Rolly Tasker Sails, conveniently headquartered in the popular world cruising hub in Phuket, is renown as the global sailmaker especially for cruising yachts. But we go further. For cruising and performance racing yachts, we cater for everything from the deck up. Not only sails, but also masts and spars, deck hardware and rigging – running and standing. Our dedicated, professional rigging team can help with all issues, from a thorough rig check to the full replacement of the entire rig. This is a highly welcome service for the many bluewater and ocean cruising yachts passing through Phuket, either en route from Australia or Singapore and Malaysia to Europe or vice-versa. In any case, Rolly Tasker Sails in Phuket offers the best opportunity to check your running and standing rigging before crossing the Indian Ocean.


The mast of a Bermudan-rigged sailboat is normally held up by the standing rigging; a system of shrouds and stays made from stainless steel wire. This goes for the vast majority of cruising yachts. High-tech racing yachts can also have either rod rigging or stays and shrouds made from modern textile fibres. In this article however, we will look at the practicalities of wire rigging.


Even the best stainless-steel wire will weaken and break at some point in time. Metal fatigue is the problem here and if it breaks, it will do so suddenly. Which can more often than not result in dismasting, something you do not want to experience. So, it really is important to keep a watchful eye on your standing rigging. And to keep it well tuned. Metal fatigue is boosted by changing loads. Your windward shrouds will be under a great strain when sailing, while the leeward shrouds will be released from any loads. Ideally, the standing rigging should be constantly tensioned uniformly, but this is not possible in practical sailing conditions. Consequently, no wire rigging will last forever.


It is advisable to visually inspect your standing rigging on a regular, almost routine basis. Check for rust stains on terminals and on the wires where theses enter the terminals, also check if the wire is smooth and not deformed in any way. Should it be deformed or distorted, this is an indication that internal strands can already be broken. In this case, replace your standing rigging! However, it is not possible to actually see “inside” the wire by eye and advancing inside damage can often go unnoticed. Also check for broken or lost split pins or rings. Check toggles and other fittings including the chain plates for wear.


So, how long does wire rigging last? This is the prize question for every sailing boat owner. And there is no simple answer to this. It all really depends on the type of sailing you do, how often and how intense it is. Is it leisure and relaxed family sailing every other week-end, or hefty charter work with many thousand miles per season? Or maybe even high latitude adventures with a high frequency of heavy weather? Some but not all insurance companies require the standing rigging to be replaced every ten years, so do check your insurance policy. Some owners on the other hand keep their rigging for 15 or more years and do so without mishap, but it remains a gamble.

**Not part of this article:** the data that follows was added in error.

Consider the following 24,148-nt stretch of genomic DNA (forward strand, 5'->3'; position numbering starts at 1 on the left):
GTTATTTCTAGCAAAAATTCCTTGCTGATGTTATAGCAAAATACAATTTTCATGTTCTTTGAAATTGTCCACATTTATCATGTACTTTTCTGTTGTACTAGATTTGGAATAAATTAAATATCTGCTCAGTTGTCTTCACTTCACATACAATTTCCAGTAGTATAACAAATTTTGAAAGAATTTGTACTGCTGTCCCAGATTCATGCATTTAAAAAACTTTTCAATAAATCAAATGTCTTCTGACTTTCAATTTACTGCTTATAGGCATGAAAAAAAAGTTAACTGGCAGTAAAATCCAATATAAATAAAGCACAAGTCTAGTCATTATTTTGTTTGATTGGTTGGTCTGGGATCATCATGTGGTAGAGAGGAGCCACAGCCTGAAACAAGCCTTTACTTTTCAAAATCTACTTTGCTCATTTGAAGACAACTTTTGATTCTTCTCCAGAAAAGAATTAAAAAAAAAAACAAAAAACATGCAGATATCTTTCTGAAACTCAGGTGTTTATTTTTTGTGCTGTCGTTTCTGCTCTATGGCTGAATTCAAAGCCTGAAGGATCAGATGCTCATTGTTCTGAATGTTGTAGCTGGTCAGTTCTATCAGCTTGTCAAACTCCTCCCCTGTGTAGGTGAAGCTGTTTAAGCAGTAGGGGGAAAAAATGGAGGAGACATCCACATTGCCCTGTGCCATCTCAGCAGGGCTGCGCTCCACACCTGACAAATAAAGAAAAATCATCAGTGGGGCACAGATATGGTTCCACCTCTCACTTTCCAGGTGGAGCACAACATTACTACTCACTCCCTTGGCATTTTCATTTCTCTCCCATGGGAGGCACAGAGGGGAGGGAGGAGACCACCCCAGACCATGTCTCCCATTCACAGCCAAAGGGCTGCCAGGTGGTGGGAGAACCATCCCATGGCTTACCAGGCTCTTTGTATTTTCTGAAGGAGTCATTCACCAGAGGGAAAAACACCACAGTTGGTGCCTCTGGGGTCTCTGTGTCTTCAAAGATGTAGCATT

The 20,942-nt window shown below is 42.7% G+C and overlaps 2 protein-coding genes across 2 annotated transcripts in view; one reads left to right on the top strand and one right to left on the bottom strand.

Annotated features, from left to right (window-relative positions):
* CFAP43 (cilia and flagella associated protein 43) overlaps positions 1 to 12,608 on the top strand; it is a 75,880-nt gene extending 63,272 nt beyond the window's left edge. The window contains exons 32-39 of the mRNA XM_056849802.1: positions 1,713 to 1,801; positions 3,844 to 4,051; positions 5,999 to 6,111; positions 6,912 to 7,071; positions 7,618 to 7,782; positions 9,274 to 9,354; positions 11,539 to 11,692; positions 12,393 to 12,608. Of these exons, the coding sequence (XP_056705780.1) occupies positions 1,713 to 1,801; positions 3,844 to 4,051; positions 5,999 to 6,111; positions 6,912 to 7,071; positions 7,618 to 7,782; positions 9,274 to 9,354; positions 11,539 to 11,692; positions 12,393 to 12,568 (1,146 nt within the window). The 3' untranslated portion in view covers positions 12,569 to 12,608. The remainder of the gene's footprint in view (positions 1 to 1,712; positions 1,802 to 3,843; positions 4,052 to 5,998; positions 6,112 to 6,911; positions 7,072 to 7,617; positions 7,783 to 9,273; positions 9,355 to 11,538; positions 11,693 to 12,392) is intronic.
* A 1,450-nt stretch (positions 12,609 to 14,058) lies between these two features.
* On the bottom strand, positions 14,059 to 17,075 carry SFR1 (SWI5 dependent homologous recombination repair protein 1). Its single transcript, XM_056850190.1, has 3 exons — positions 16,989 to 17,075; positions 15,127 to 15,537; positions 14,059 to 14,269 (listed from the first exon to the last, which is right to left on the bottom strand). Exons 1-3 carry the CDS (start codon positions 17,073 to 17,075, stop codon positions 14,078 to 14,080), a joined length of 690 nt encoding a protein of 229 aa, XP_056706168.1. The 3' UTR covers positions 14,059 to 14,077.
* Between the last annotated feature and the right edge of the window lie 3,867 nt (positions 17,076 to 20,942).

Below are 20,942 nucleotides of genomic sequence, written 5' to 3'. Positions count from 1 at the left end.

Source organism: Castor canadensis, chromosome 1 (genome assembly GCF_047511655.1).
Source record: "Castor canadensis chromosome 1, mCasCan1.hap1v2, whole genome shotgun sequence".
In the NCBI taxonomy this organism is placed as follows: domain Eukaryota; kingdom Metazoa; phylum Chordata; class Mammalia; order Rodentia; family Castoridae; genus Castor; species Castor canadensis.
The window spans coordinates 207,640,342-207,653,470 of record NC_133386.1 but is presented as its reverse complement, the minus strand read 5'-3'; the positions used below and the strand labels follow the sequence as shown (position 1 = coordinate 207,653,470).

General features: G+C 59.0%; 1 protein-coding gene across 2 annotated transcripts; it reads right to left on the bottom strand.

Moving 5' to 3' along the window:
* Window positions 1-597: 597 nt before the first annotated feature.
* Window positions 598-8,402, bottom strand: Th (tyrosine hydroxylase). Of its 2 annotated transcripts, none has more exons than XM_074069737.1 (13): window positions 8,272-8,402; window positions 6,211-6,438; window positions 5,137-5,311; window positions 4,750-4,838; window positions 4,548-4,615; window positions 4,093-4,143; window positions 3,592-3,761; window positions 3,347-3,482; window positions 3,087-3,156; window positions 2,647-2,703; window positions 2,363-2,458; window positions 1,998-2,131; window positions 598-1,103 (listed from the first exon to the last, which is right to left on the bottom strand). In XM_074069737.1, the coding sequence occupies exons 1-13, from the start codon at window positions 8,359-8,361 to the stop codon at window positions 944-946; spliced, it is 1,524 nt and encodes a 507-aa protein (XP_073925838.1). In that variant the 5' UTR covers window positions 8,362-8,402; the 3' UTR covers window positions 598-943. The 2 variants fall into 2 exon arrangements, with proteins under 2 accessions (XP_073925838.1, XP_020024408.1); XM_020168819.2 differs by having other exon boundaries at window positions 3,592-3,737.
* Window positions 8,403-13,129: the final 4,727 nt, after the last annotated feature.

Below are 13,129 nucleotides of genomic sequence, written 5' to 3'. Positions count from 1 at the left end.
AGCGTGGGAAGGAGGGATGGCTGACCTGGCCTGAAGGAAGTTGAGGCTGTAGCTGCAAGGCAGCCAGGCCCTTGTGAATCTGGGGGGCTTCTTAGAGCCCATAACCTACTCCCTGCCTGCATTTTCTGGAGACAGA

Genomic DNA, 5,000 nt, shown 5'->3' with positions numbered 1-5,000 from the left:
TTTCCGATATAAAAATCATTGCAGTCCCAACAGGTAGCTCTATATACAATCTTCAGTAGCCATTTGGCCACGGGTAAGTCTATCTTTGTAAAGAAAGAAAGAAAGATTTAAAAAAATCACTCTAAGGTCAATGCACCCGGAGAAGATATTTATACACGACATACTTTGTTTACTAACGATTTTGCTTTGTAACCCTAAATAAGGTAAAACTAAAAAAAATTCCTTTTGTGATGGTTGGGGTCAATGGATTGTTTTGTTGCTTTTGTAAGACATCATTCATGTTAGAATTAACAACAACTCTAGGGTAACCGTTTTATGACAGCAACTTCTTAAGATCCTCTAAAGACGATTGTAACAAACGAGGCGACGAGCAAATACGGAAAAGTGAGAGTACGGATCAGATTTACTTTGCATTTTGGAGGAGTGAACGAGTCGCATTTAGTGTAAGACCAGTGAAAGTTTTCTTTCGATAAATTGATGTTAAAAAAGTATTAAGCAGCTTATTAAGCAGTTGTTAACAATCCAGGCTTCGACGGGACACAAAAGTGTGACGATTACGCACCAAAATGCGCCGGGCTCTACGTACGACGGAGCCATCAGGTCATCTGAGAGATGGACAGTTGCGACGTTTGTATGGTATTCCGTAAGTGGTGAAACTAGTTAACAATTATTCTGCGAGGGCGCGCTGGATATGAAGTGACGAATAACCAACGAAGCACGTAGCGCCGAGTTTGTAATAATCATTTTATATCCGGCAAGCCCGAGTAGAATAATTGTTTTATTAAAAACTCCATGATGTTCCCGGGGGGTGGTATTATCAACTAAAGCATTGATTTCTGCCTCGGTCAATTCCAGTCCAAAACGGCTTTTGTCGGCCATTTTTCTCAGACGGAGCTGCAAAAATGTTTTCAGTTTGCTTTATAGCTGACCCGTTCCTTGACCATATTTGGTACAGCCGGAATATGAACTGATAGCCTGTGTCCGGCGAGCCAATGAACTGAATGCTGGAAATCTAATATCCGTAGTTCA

If you buy a second-hand boat it would be good if the previous owner could tell you how old the rigging is, or, better still, provide you with invoices to prove what has been replaced at which date.


At Rolly Tasker Sails, we recommend to replace your wire rigging every ten years – maybe less frequently if you do not sail very often, and in shorter intervals if you are rapidly hoovering up the ocean miles. But on average, a ten-year interval as rule of thumb should keep you on the safe side. When replacing the wires, we also recommend to carefully check all turnbuckles and toggles and also to replace these if you are in any doubt.


This very much depends, not only on the yacht’s size but also her displacement and the type of rig. Heavy long-distance cruising yachts that carry a lot of load should have a sound safety margin when it comes to choosing the diameter of the wires. If you sail to Phuket, we will come out to your yacht to measure your standing rigging which will then enable us to quote your price. We use wires made by first-class manufacturers in Australia. It really does not pay to save on the quality of your standing rigging or the related fittings as this is such an obvious safety feature. Besides, better quality wires will simply last longer.


We do all rigging in house, including the pressing and splicing. We can step down your mast and replace rigging and check and inspect and finally rig up again and tune the rig. We also go the extra mile and check all other rig components, such as the gooseneck fitting for example. We also provide all running rigging, if sheets and halyards are worn then this is a good time to replace these as well. And when mast is down we also service furlers, which owners normally cannot do when the rig is set up. Once in normal cruising mode, there is not very much that crews can do on furlers. The ball bearings should be watertight, so there is no grease required. Bear in mind however that furlers at the bow are extremely exposed to salt water – every wave crashes over them, so rinsing them with fresh water from time to time is a good idea.


We make our own rope in-house, from 1.5 to 18 millimetres diameter, in Polyester or Dyneema, for halyards, sheets and all other uses. We also offer splices and soft shackles and our professional riggers can advise you on the best use of either Polyester or Dyneema ropes for your running rigging replacement.

More information about our Services in Phuket, Thailand